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This wiki site Veda is dedicated to understanding Sanatana Dharma (eternal way of life), prominently known as Hinduism, the oldest living religion on earth. It covers information related to Hindu (Vedic) concepts, teachings, philosophy, scriptures and everything that we can think of related to the Hindu Dharma.

The wise do not look for happiness in them

Pleasures conceived in the world of the senses have a beginning and an end and give birth to misery, Arjuna. The wise do not look for happiness in them. But those who overcome the impulses of lust and anger which arise in the body are made whole and live in joy. They find their joy, their rest, and their light completely within themselves. United with the Lord, they attain nirvana in Brahman.

— Bhagavad Gita 5:22-24

The Vedic Tradition
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The Vedic tradition of knowledge, based on the extensive Vedic literature, is the oldest tradition of knowledge in the world. Though it has been long preserved in India, this traditional wisdom has been almost lost in recent centuries—due in part to repeated foreign invasions. The Vedic tradition includes detailed information on a wide range of topics—from astronomy to music, architecture to health care, administration to economy. But it is all based on the knowledge of consciousness—including technologies of consciousness, and evolution to the highest state of consciousness (enlightenment).

Do you know?
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From the invention of the decimal system in mathematics to the noble philosophy of ahimsã, Hindus have contributed their share in all fields of knowledge and learning. Over five thousand years ago, when Europeans were only nomadic forest dwellers, ancient Hindus had established a civilization, known as the Harappan culture, in the Indus Valley, the northwestern region of India. When much of the world was still sunk in sleep, people of the Harappan culture were conducting trade workshops in weaving, bead-making, pottery, dying of fabrics, and metallurgy. read more...

Ayurveda - the Science of Longevity

Ayurveda is the indigenous system of medicine in India. Ayurveda literally means 'the science of living' (longevity). Ayu means "Life" and Veda means "Knowledge". The origins of this system of medicine are lost in the hoary past, and the body of knowledge that comes under the heading Ayurveda constitutes ideas about diseases, diagnosis and cure, which have been accumulated over the ages past.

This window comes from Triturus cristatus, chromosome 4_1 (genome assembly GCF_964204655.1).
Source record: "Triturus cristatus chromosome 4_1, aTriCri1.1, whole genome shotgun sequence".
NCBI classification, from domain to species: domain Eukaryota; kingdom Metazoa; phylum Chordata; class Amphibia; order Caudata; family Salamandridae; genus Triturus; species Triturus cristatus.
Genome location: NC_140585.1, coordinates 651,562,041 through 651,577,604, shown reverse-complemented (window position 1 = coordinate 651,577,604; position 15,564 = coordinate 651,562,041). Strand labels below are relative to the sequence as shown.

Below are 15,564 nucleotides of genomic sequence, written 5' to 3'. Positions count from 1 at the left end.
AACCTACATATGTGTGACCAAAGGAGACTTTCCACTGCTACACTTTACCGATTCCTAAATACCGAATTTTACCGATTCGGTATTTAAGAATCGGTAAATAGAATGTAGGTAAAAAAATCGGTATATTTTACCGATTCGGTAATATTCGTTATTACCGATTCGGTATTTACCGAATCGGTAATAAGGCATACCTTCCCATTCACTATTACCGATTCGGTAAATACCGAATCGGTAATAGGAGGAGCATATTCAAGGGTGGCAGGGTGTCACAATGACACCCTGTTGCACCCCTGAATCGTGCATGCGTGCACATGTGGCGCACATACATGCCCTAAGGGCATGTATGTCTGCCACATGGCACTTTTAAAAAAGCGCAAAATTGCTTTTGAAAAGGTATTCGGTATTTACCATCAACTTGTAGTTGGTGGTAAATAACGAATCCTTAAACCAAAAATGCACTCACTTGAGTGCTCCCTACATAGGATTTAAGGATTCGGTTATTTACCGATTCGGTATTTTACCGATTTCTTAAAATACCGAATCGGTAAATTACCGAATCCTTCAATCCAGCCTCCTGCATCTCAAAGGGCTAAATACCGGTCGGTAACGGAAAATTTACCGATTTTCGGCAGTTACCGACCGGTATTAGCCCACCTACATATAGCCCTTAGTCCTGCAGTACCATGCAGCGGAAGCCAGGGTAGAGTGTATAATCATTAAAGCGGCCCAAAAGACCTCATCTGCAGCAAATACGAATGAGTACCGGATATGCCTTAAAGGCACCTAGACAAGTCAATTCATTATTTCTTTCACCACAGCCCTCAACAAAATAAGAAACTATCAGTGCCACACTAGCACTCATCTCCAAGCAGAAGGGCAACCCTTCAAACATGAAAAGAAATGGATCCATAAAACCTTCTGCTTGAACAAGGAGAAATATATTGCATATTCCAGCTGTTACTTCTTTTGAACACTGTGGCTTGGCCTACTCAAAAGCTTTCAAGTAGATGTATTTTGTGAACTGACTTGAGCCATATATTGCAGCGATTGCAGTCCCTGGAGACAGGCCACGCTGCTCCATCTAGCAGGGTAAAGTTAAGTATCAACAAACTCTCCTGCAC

The feature that distinguishes this system of medicines from other systems like Allopathy and Homeopathy is that it is solely based on herbs and herbal compounds. The medical system of Ayurveda draws heavily from the doctrines developed in the Charaka-Samahita. The main quality which Ayurveda has borrowed from Charaka is its aim of removing the cause for illness and not just curing the disease itself. In Ayurveda there are no such things as instant relievers, pain killers or antibiotics. The herbs used in Ayurvedic remedies do not operate against the body's metabolism, their effect is registered gradually and hence there are minimum side-effects. The constituents of Ayurvedic medicines are largely based on organic matter. The absence of fast registering inorganic compounds which are at times corrosive, contributes to the absence of side-effects from Ayurvedic medicines.

Unique quality of Ayurveda is that it uncovers and cures the root cause of illness, it is safe, gentle and inexpensive, it sees 6 stages of disease development (where modern medicine only sees the last two stages), it treats people in a personalized manner according to their dosha or constitution and not in any generic manner.

Veda
The Vedic tradition of knowledge, based on the extensive Vedic literature, is the oldest tradition of knowledge in the world.
Hinduism at a Glance
If you're new to this faith, here's where to begin. In this simple introduction to a complex religion, get your basic questions on Hinduism answered and explained in brief.
Hinduism
Overview of Hindusim.
Sanatana Dharma
Sanatana Dharma is is the original name of what is now popularly called Hinduism. Sanatana Dharma is the world's most ancient culture and the socio, spiritual, and religious tradition of almost one billion of the earth's inhabitants.
FAQs - Hinduism
Covers the frequently asked questions on Hindu Dharma.
Sanskrit
Sanskrit is considered to be the oldest language in human history. Sanskrit is the progenitor and inspiration for virtually every language spoken in India. Sanskrit has a tradition going back at least 5,000 years and is the language in which every ancient Hindu text, devotional or otherwise, is written in.
Do you know?
Little bits of information on amazing facts related to Hindus and India.
Pearls of Wisdom
A selection of quotes relating to various aspects of Hinduism on Vedas, Dharma, Athma, Ayurveda and others.
Glimpses
Glimpses through the lens on Hindu thought, culture, contribution, events and its global presence.
sūtras
sūtras metaphorically refers to an aphorism (or line, rule, formula), or large a collection of such aphorisms in the form of a manual — is a distinct type of literary composition, based on short aphoristic statements, generally using various technical terms. Sūtras form a school of Vedic study, related to and somewhat later than the Upanishads.